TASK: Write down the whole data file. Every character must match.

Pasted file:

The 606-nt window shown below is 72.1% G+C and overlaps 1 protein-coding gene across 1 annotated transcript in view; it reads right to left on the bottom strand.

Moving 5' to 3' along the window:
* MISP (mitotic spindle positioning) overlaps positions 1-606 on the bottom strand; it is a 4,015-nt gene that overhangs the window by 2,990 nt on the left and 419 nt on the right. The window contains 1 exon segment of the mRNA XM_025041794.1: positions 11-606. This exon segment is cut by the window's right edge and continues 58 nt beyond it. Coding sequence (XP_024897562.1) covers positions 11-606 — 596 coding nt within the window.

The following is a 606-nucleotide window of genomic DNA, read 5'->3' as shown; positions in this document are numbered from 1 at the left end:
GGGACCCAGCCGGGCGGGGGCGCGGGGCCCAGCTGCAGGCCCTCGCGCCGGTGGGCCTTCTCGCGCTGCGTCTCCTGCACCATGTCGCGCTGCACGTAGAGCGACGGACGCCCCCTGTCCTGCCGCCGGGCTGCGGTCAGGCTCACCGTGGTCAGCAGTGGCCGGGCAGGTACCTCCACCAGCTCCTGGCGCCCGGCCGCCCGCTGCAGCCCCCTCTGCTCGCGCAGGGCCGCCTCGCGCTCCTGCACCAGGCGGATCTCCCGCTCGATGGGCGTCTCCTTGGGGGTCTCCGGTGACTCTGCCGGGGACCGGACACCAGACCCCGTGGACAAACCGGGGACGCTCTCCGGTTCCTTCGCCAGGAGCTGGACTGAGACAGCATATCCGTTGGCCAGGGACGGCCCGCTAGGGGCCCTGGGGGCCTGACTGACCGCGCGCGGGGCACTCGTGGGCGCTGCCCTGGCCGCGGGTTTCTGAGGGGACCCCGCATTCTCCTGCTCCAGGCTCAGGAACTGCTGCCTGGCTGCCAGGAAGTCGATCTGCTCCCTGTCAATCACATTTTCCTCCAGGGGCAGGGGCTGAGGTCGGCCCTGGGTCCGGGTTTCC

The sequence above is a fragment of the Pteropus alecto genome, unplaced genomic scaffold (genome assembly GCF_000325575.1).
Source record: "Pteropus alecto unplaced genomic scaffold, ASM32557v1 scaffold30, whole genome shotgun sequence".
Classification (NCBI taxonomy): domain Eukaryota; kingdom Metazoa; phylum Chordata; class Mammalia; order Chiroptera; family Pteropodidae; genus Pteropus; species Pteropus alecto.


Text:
The 606-nt window shown below is 72.1% G+C and overlaps 1 protein-coding gene across 1 annotated transcript in view; it reads right to left on the bottom strand.

Moving 5' to 3' along the window:
* MISP (mitotic spindle positioning) overlaps positions 1-606 on the bottom strand; it is a 4,015-nt gene that overhangs the window by 2,990 nt on the left and 419 nt on the right. The window contains 1 exon segment of the mRNA XM_025041794.1: positions 11-606. This exon segment is cut by the window's right edge and continues 58 nt beyond it. Coding sequence (XP_024897562.1) covers positions 11-606 — 596 coding nt within the window.

The following is a 606-nucleotide window of genomic DNA, read 5'->3' as shown; positions in this document are numbered from 1 at the left end:
GGGACCCAGCCGGGCGGGGGCGCGGGGCCCAGCTGCAGGCCCTCGCGCCGGTGGGCCTTCTCGCGCTGCGTCTCCTGCACCATGTCGCGCTGCACGTAGAGCGACGGACGCCCCCTGTCCTGCCGCCGGGCTGCGGTCAGGCTCACCGTGGTCAGCAGTGGCCGGGCAGGTACCTCCACCAGCTCCTGGCGCCCGGCCGCCCGCTGCAGCCCCCTCTGCTCGCGCAGGGCCGCCTCGCGCTCCTGCACCAGGCGGATCTCCCGCTCGATGGGCGTCTCCTTGGGGGTCTCCGGTGACTCTGCCGGGGACCGGACACCAGACCCCGTGGACAAACCGGGGACGCTCTCCGGTTCCTTCGCCAGGAGCTGGACTGAGACAGCATATCCGTTGGCCAGGGACGGCCCGCTAGGGGCCCTGGGGGCCTGACTGACCGCGCGCGGGGCACTCGTGGGCGCTGCCCTGGCCGCGGGTTTCTGAGGGGACCCCGCATTCTCCTGCTCCAGGCTCAGGAACTGCTGCCTGGCTGCCAGGAAGTCGATCTGCTCCCTGTCAATCACATTTTCCTCCAGGGGCAGGGGCTGAGGTCGGCCCTGGGTCCGGGTTTCC

The sequence above is a fragment of the Pteropus alecto genome, unplaced genomic scaffold (genome assembly GCF_000325575.1).
Source record: "Pteropus alecto unplaced genomic scaffold, ASM32557v1 scaffold30, whole genome shotgun sequence".
Classification (NCBI taxonomy): domain Eukaryota; kingdom Metazoa; phylum Chordata; class Mammalia; order Chiroptera; family Pteropodidae; genus Pteropus; species Pteropus alecto.